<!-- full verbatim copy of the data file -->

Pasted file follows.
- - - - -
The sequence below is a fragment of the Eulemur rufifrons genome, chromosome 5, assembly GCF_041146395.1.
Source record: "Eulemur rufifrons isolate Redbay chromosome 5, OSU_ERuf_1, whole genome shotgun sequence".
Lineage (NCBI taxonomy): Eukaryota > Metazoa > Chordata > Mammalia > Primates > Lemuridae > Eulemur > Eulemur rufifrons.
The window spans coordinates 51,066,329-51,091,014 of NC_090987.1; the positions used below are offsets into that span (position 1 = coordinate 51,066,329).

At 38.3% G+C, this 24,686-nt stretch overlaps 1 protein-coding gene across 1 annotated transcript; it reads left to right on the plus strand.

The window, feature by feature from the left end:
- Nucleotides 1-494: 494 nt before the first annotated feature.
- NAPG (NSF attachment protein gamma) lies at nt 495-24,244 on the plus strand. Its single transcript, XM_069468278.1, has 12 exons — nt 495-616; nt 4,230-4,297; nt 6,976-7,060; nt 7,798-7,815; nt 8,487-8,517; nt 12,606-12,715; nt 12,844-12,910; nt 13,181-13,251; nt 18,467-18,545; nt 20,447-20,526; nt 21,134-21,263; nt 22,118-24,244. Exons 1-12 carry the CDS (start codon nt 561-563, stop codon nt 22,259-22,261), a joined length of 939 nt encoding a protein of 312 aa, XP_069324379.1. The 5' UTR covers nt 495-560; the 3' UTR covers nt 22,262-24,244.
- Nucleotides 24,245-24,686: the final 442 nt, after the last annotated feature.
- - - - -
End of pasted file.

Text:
The sequence below is a fragment of the Eulemur rufifrons genome, chromosome 5, assembly GCF_041146395.1.
Source record: "Eulemur rufifrons isolate Redbay chromosome 5, OSU_ERuf_1, whole genome shotgun sequence".
Lineage (NCBI taxonomy): Eukaryota > Metazoa > Chordata > Mammalia > Primates > Lemuridae > Eulemur > Eulemur rufifrons.
The window spans coordinates 51,066,329-51,091,014 of NC_090987.1; the positions used below are offsets into that span (position 1 = coordinate 51,066,329).

At 38.3% G+C, this 24,686-nt stretch overlaps 1 protein-coding gene across 1 annotated transcript; it reads left to right on the plus strand.

The window, feature by feature from the left end:
- Nucleotides 1-494: 494 nt before the first annotated feature.
- NAPG (NSF attachment protein gamma) lies at nt 495-24,244 on the plus strand. Its single transcript, XM_069468278.1, has 12 exons — nt 495-616; nt 4,230-4,297; nt 6,976-7,060; nt 7,798-7,815; nt 8,487-8,517; nt 12,606-12,715; nt 12,844-12,910; nt 13,181-13,251; nt 18,467-18,545; nt 20,447-20,526; nt 21,134-21,263; nt 22,118-24,244. Exons 1-12 carry the CDS (start codon nt 561-563, stop codon nt 22,259-22,261), a joined length of 939 nt encoding a protein of 312 aa, XP_069324379.1. The 5' UTR covers nt 495-560; the 3' UTR covers nt 22,262-24,244.
- Nucleotides 24,245-24,686: the final 442 nt, after the last annotated feature.